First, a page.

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Sunday, January 29, 2006

My first Non-violence Workshop

Today I participated in a non-violence workshop held at the Holman United Methodist Church. Once a month, Reverend James Lawson, a leading non-violence theorist, gives a three hour workshop that examines the philosophies and methodology of past non-violent movements.

The Season of Non-violence begins this Monday Jan 30th, the day Gandhi died and continues to the day April 4 when MILK was assassinated. So this workshop focused on the philosophy of Mohandis Gandhi.
The workshop began at 9 am with around 50 people in attendance. It seemed that many of the participants were quite active in the Los Angeles area with different peace and justice organizations. I met several members of the Interfaith Communities United for Peace and Justice and The Center for the Advancement of Nonviolence . Rev. Lawson began with an introduction of Gandhi's life and supplemented it with a segment of the PBS documentary A Force More Powerful and began to discuss how we could apply his methodology to today.

An interesting discussion ensued regarding right to self defense vs non-violence philosophy. This is something that I as an individual have tried to wrap my head around many times before. I have asked myself, if I were physically attacked whether I would retaliate physically in defense or not. And what I had unstably arrived at was that even though ideally I would like to have an openness to spirit that would not allow me to act in such away, when it came down to it I would probably attempt to defend myself. (Though I don't think I would be capable of seriously harming anyone, I would just create a space for my escape) This then cast a doubt on whether I was really capable of non-violence.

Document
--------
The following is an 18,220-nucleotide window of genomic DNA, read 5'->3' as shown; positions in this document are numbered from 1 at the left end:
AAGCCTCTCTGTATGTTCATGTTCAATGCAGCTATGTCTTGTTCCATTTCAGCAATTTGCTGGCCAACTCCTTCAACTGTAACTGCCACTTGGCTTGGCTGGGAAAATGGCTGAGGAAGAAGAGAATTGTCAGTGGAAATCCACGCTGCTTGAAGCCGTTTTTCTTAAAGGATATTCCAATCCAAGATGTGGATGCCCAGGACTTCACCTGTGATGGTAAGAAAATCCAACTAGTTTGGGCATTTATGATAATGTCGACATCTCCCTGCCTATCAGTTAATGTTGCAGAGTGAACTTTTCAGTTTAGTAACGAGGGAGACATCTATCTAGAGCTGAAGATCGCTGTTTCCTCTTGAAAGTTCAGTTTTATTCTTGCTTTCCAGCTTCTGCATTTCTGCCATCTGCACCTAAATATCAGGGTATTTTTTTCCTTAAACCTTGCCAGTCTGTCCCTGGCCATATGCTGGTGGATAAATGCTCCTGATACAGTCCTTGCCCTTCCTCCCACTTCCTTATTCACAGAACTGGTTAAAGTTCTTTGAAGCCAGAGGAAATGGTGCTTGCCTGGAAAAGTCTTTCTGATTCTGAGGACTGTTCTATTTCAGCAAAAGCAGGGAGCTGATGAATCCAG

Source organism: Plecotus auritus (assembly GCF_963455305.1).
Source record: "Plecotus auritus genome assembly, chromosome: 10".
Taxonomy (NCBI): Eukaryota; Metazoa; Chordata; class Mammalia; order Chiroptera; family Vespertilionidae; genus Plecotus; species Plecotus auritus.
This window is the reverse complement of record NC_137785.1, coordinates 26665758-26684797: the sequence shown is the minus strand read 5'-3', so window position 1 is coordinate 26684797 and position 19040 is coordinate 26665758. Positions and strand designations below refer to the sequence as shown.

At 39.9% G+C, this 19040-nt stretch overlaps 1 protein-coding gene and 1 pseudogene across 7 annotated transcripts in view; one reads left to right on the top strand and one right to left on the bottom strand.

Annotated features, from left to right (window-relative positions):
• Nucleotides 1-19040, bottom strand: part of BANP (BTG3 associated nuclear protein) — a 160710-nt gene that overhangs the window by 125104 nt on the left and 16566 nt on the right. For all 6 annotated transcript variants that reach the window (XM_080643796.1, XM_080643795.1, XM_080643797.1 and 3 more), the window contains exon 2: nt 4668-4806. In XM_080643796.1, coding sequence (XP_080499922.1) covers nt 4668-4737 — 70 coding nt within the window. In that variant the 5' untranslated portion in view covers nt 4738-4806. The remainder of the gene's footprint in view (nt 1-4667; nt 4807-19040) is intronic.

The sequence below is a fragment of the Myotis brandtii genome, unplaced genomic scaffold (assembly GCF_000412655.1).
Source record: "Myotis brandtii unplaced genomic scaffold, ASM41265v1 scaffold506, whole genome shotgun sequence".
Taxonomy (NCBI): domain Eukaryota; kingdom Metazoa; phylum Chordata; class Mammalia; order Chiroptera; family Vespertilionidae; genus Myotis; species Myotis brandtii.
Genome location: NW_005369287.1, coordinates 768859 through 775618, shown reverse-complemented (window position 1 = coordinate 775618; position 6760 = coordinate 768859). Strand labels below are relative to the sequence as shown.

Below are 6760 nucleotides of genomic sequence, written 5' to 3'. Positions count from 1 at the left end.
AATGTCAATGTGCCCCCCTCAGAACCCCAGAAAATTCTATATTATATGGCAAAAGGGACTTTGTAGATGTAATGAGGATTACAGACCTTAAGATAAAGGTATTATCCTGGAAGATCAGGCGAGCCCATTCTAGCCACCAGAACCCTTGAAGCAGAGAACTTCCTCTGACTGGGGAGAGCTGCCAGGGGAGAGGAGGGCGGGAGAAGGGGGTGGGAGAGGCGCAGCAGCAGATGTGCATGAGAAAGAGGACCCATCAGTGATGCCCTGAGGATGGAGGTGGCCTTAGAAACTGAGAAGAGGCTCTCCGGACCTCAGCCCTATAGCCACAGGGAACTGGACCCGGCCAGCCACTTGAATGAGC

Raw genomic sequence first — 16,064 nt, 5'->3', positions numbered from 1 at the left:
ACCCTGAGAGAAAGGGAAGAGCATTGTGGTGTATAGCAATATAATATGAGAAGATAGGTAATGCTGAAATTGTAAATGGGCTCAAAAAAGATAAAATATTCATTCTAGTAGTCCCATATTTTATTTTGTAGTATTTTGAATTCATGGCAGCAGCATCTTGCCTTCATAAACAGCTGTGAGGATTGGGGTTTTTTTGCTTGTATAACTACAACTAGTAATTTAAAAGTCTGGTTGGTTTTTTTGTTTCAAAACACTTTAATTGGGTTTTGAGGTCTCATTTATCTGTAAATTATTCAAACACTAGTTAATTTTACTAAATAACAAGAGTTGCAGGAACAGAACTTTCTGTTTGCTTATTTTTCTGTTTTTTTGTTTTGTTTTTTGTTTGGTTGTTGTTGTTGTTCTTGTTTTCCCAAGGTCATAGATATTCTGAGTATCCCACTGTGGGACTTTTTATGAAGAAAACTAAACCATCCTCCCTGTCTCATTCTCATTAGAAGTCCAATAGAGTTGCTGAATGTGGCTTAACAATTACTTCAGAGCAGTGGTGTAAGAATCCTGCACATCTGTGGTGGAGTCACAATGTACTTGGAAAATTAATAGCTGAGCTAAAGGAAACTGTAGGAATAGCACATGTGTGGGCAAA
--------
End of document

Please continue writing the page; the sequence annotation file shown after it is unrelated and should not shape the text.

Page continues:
Rev. Lawson clarified that there is a difference between self-defense and nonviolence, (and I hope I don't butcher what he attempted to convey) that one can still self defend on the individual level but nonviolence was actually applicable to level of movement. During the civil rights movement, African American activists would sleep upright with a shot gun in their hands to defend their family in case of intrusion, but out on the streets among many they were able to uphold the force of nonviolence. That the movement itself was about going into the community and challenging the system.

Another important idea that I real gleaned on was regarding the success of a nonviolent movement. Rev. Lawson stated that a nonviolent movement will not succeed if there is fragmentation within, if there is still any debate of the efficacy of arms. For me personally this is such a interesting observation of human nature. Immediately his statement evoked a militant frame mind, and in fact he compared it to how when soldiers are trained they all are unified under one goal. I'm wondering if that I am just pre-conditioned to think this, and if it is just changing my perspective that I'll be able to see it in a positive light.

Anyways these are some of the thoughts that I walked away with. I knew within the first fifteen minutes of the workshop that I wished I had come many moons ago. With whatever time I may have left in LA, I definitely hope to make the most of this workshop and mentors of Rev. Lawson.

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